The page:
C Perez Castro, A Carbia Nagashima, M Paez Pereda, V Goldberg, A Chervin, G Carrizo, H Molina, U Renner, GK Stalla and E Arzt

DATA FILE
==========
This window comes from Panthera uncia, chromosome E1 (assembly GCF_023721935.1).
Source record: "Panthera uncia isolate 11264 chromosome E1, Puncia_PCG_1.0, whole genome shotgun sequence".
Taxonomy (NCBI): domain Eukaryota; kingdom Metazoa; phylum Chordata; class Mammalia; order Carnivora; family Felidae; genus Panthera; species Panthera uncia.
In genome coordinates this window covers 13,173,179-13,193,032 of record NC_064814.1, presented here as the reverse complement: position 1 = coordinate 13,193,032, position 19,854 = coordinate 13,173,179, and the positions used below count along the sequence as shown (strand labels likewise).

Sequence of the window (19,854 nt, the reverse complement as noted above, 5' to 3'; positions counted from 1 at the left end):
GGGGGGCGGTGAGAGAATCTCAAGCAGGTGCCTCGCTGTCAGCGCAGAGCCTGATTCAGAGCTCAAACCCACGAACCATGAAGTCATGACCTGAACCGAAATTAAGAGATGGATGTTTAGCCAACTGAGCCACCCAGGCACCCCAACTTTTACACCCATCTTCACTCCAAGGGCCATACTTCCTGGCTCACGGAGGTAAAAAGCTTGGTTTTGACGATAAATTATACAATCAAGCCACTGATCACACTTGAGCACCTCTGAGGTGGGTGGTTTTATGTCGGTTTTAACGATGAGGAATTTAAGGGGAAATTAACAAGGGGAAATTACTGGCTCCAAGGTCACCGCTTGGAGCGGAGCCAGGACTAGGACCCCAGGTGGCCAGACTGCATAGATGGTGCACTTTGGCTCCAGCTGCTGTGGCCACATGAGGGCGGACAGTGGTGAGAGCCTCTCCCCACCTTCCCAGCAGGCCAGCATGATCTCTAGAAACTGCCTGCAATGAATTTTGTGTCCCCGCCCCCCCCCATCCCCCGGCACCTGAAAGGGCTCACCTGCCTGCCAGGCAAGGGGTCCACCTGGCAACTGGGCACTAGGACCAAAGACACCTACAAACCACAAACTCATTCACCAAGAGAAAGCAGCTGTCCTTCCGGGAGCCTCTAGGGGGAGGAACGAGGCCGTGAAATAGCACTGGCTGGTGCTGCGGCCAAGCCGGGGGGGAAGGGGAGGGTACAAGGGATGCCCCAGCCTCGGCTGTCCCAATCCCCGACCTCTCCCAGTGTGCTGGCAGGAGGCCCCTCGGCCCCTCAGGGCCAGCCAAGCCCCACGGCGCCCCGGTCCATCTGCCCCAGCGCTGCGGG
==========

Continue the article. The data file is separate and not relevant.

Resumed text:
Two of the most potent cytokines regulating anterior pituitary cell function are leukemia inhibitory factor (LIF) and interleukin (IL)-6, which belong to the cytokine family using the common gp130 signal transducer. Recently, the expression and action of two other members of this family, IL-11 and ciliary neurotrophic factor (CNTF), on different cell lines has also been demonstrated. We studied the expression of the specific receptor subunits for CNTF in mammotropic, non-functioning and somatotropic tumors and the action of CNTF and IL-11 in the regulation of hormone secretion in these and normal pituitary cells. The mRNA for the alpha chain specific for the CNTF receptor was detected by Northern blot in tumors secreting prolactin (PRL) and GH and in non-functioning tumors. We found that both IL-11 and CNTF exerted a similar stimulatory effect on GH mRNA expression in somatotropic monolayer cell cultures from acromegalic tumors, but these cytokines had no significant influence on GH secretion. CNTF stimulates prolactin secretion in lactotropic monolayer cell cultures from patients with prolactinoma. In monolayer cell cultures from normal rat anterior pituitary, IL-11 and CNTF had no significant effect on the release of either GH or PRL, or on GH mRNA. However, when the cells were cultured in aggregate cultures, in which the three-dimensional structure of the cells is reconstituted, both cytokines, in doses at which they had no effect on monolayer cultures, significantly stimulated both PRL and GH secretion. These data show that IL-11 and CNTF may act as regulatory factors in anterior pituitary cells, in which the three-dimensional structure of the gland is of critical importance.